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Cyclops Marine 2023 November - LEADERBOARD

Cup Spy Oct 17: System reset in Barcelona as breeze and seaway return to 'normal'

by Richard Gladwell/Sail-World NZ 18 Oct 2023 02:53 PDT 18 October 2023
American Magic's two AC40s, Emirates Team New Zealand - AC75 - Day 78 - Barcelona - October 17, 2023 © Job Vermeulen / America's Cup

Only two America's Cup Challengers American Magic and Emirates Team NZ, were reported as sailing on Tuesday in changed conditions to the day before - but more akin to that predicted for Barcelona - southerly seabreezes with an "off-axis" sea-state, which as we can see from the AC Wave Buoy still had much of Monday's height, but much longer interval, typical of a left over swell. Two other teams sailing AC40s in One Design mode were also out off Barcelona.*

What happened in the Cup - October 17, 2023:

  • Emirates Team New Zealand sailed their AC75, working through a test program, which in the AC75 is limited to analysis of sailing technique, and some modification of legacy sails from the 2021 America's Cup.
  • American Magic sailed their two AC40s, again in development testing - with flap changes to their test wingfoils and one design rigs.
  • Alinghi Red Bull Racing - No report.
  • Luna Rossa Prada Pirelli - No report.
  • INEOS Britannia - No Report. Their test boat T6 is still in the shed after the catastrophic destruction of their rudder and rudder assembly during a towing session. They were sailing alone in their AC40 One Design.
  • Orient Express Racing Team - sailed alone in their AC40 One Design.

Commentary: Playing the wind triangle

Emirates Team New Zealand had a under three hour mid-late afternoon training session off Barcelona. The session spanned the expected racing time, except that October 17, 2024, is a Reserve Day - following Race Day 5, by which time ten races should have been completed.

In fact, at that juncture, the 37th America's Cup may well be over.

In contrast to yesterday's discombobulated seaway of just under a metre, pushed up by a NE breeze on an overcast, rainy day. Today, there was a partial return to the more usual conditions of late - a southerly breeze and flatter seas, with some overhang from Monday's sea state.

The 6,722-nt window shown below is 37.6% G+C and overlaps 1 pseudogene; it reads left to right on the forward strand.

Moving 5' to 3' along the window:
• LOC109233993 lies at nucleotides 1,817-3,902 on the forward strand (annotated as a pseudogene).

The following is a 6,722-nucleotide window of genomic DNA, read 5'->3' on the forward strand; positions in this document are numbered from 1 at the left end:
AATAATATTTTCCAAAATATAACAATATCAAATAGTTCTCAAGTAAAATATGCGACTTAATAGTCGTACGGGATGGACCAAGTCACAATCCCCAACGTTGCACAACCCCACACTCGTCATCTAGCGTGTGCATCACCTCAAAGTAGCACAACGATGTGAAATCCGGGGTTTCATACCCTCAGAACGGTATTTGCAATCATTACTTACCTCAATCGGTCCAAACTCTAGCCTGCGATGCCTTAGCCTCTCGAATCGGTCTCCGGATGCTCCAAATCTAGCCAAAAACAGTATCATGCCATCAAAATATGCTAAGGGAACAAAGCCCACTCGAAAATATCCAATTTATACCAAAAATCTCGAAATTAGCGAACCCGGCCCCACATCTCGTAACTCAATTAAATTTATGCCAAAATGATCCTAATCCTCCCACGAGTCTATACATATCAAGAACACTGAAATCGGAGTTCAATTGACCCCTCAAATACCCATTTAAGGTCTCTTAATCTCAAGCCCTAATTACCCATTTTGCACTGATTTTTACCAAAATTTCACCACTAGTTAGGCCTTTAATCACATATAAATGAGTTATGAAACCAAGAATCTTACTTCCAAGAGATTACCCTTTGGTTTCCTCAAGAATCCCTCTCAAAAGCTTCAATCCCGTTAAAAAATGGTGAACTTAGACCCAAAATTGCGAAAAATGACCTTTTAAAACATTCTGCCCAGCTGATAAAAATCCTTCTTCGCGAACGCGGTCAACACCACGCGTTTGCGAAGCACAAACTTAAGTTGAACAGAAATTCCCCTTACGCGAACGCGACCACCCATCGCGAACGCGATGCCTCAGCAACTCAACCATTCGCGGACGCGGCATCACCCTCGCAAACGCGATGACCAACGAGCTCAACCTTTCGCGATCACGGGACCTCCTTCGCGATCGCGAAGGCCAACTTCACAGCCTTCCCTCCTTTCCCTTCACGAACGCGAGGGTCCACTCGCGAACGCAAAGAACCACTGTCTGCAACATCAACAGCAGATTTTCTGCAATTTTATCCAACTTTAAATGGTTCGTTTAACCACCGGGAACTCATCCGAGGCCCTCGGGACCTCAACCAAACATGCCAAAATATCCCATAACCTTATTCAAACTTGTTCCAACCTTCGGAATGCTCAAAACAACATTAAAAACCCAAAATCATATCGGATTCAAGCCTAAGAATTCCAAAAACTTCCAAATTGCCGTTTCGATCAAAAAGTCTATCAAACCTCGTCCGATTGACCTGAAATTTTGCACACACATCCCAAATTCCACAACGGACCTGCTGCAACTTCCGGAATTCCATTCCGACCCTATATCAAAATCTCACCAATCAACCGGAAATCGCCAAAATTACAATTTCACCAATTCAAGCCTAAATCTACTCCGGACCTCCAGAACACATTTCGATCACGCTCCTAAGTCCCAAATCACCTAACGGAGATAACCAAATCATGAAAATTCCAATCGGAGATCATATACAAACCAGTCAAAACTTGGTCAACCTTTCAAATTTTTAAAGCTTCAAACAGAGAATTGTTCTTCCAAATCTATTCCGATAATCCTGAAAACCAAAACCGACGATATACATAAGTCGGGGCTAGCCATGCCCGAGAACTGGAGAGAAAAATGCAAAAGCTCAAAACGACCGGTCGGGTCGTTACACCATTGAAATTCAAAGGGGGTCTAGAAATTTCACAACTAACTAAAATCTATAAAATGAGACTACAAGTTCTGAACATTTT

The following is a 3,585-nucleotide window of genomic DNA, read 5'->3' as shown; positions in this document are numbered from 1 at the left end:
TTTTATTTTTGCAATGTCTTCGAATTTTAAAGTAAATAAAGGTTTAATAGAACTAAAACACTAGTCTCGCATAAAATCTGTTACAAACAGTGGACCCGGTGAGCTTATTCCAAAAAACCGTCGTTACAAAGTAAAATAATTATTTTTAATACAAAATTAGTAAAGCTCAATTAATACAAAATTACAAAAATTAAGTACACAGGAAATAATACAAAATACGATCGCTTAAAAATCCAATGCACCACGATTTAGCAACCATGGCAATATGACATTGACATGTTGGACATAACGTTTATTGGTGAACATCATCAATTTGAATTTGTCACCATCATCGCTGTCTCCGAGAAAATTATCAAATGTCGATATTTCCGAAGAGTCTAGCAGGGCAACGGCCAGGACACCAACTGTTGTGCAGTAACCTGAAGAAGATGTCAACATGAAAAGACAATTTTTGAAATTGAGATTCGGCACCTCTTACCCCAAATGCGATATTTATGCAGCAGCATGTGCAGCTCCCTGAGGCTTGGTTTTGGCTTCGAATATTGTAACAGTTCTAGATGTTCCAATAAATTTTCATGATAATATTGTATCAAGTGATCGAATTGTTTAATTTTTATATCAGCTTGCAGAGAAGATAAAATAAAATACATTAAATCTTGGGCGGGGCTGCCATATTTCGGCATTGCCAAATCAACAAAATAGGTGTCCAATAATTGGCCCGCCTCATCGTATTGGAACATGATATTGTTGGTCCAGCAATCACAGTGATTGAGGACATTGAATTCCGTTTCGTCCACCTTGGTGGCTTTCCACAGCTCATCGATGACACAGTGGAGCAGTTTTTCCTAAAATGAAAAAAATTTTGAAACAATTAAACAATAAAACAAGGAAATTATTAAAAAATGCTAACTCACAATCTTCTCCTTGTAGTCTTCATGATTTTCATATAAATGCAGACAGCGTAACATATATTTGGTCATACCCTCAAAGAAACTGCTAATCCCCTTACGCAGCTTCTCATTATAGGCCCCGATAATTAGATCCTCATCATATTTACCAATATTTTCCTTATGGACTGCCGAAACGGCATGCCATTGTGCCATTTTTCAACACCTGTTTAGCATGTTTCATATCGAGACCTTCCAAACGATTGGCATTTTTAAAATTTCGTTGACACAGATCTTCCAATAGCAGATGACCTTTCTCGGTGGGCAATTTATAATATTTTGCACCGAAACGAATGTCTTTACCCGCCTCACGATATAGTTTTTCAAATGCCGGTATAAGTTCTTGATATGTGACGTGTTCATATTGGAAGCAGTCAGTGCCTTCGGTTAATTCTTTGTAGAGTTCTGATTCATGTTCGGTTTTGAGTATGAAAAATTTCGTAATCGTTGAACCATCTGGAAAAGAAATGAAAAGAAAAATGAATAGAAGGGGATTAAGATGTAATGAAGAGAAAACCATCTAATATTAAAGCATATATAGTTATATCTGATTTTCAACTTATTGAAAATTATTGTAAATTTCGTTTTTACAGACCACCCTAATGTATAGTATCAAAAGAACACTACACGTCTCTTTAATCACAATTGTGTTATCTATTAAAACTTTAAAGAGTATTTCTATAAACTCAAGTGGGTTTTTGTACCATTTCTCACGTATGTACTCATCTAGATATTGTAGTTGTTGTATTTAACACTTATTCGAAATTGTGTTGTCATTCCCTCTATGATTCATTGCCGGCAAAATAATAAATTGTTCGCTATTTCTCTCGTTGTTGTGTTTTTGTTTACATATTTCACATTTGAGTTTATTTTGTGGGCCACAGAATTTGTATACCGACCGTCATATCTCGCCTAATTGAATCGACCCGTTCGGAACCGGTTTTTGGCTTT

Over the past three months, we have seen the occasional commentary from the teams on various test strategy options they have adopted.

Two scenarios are in play in the 2024 Cup design/test cycle. Teams can use their 40fters to test wing foils, sails, control systems, and even a different hull shape in the case of the Italians and the Brits.

Or there is the AC75 route - with the teams restricted to some modification of legacy sails and control systems.

Over the past three months in Barcelona, only two teams have seriously gone down the AC75 route, which is geared more towards full-size data gathering of performance in the sea and wind conditions experienced in Barcelona.

On the surface, that is a rather tedious approach, with other teams like American Magic testing up to four different wing foil designs, allowed under the rules, as well as gathering the performance data in their 40ft test boats.

Elise Beavis, a Performance Engineer with Emirates Team New Zealand, now in her third America's Cup campaign, offered some insights into the method of the Kiwi data madness.

"There's a few sides to my role," she told AC37 Recon Team's Justin Chisholm. "Part of it is when we're sailing in the simulator. I'm involved with creating models for that incorporating changes in conditions and looking into the data produced."

When the team is sailing, in the real as opposed to the digital world, she has a data analyst function, keeping one eye on the incoming data and also eyeballing what is happening a few metres away on the AC75.

A critical factor in the data collection process and its later use is resolving what Beavis calls the "wind triangle".

Most remember the triangle as that dreadful instrument given to the least musically talented to play at junior school orchestra, on the basis that any contribution was OK. However for the America's Cup teams the Wind Triangle is quite different, and must be played with great accuracy and precision.

"We've got the wind gear - at the front of the AC75, same as the AC40s - the cups that spin round and measure the apparent wind speed. [Which is the same wind you feel sticking a hand out of a car window on the motorway].

"And then we've got the wind vane giving a direction," she continues.

"So we do a little calibration on that because those numbers aren't perfect.

"And then we do another calibration to accommodate the presence of the yacht [and sails/rig] - so we have what's called upwash.

"Because we've got this boat and these big sails producing lift. The wind gear is not that far away, but further than with the AC40 - and we need some correction for the impact of the boat being there.

"That's one side of the wind triangle.

"And the other side is how fast the boat is going in what direction.

"And from that, we can work out the last side of the triangle. And that's our true wind speed and true wind direction."